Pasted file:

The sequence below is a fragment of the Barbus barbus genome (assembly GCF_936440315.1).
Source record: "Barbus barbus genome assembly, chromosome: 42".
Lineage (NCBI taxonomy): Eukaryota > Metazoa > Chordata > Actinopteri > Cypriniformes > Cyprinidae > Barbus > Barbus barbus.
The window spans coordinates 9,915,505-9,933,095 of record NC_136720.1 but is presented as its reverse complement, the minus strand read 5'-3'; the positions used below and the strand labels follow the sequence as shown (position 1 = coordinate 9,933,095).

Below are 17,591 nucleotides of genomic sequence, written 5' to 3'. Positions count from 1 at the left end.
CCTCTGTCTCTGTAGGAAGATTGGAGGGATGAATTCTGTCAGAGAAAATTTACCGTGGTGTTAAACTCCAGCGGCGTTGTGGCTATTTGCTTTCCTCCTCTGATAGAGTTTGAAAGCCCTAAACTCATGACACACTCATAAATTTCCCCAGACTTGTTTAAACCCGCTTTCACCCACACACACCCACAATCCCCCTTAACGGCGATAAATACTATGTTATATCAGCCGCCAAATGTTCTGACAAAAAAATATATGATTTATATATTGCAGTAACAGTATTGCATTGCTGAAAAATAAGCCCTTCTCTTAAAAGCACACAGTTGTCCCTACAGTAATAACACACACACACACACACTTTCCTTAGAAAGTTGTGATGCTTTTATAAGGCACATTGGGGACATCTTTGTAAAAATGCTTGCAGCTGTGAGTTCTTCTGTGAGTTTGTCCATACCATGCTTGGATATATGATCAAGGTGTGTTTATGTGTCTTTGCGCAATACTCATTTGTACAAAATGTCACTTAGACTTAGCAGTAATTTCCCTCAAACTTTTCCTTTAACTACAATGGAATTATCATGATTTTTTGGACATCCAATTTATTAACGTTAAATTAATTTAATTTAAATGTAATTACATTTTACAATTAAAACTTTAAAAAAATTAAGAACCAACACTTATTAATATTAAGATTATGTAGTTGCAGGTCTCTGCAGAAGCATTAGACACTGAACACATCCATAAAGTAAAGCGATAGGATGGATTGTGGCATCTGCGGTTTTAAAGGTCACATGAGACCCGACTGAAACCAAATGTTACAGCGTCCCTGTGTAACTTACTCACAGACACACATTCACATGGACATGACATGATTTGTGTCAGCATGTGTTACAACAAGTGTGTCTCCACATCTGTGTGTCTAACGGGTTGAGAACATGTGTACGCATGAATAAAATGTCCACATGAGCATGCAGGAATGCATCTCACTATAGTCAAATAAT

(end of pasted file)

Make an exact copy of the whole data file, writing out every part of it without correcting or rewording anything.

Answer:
The sequence below is a fragment of the Barbus barbus genome (assembly GCF_936440315.1).
Source record: "Barbus barbus genome assembly, chromosome: 42".
Lineage (NCBI taxonomy): Eukaryota > Metazoa > Chordata > Actinopteri > Cypriniformes > Cyprinidae > Barbus > Barbus barbus.
The window spans coordinates 9,915,505-9,933,095 of record NC_136720.1 but is presented as its reverse complement, the minus strand read 5'-3'; the positions used below and the strand labels follow the sequence as shown (position 1 = coordinate 9,933,095).

Below are 17,591 nucleotides of genomic sequence, written 5' to 3'. Positions count from 1 at the left end.
CCTCTGTCTCTGTAGGAAGATTGGAGGGATGAATTCTGTCAGAGAAAATTTACCGTGGTGTTAAACTCCAGCGGCGTTGTGGCTATTTGCTTTCCTCCTCTGATAGAGTTTGAAAGCCCTAAACTCATGACACACTCATAAATTTCCCCAGACTTGTTTAAACCCGCTTTCACCCACACACACCCACAATCCCCCTTAACGGCGATAAATACTATGTTATATCAGCCGCCAAATGTTCTGACAAAAAAATATATGATTTATATATTGCAGTAACAGTATTGCATTGCTGAAAAATAAGCCCTTCTCTTAAAAGCACACAGTTGTCCCTACAGTAATAACACACACACACACACACTTTCCTTAGAAAGTTGTGATGCTTTTATAAGGCACATTGGGGACATCTTTGTAAAAATGCTTGCAGCTGTGAGTTCTTCTGTGAGTTTGTCCATACCATGCTTGGATATATGATCAAGGTGTGTTTATGTGTCTTTGCGCAATACTCATTTGTACAAAATGTCACTTAGACTTAGCAGTAATTTCCCTCAAACTTTTCCTTTAACTACAATGGAATTATCATGATTTTTTGGACATCCAATTTATTAACGTTAAATTAATTTAATTTAAATGTAATTACATTTTACAATTAAAACTTTAAAAAAATTAAGAACCAACACTTATTAATATTAAGATTATGTAGTTGCAGGTCTCTGCAGAAGCATTAGACACTGAACACATCCATAAAGTAAAGCGATAGGATGGATTGTGGCATCTGCGGTTTTAAAGGTCACATGAGACCCGACTGAAACCAAATGTTACAGCGTCCCTGTGTAACTTACTCACAGACACACATTCACATGGACATGACATGATTTGTGTCAGCATGTGTTACAACAAGTGTGTCTCCACATCTGTGTGTCTAACGGGTTGAGAACATGTGTACGCATGAATAAAATGTCCACATGAGCATGCAGGAATGCATCTCACTATAGTCAAATAAT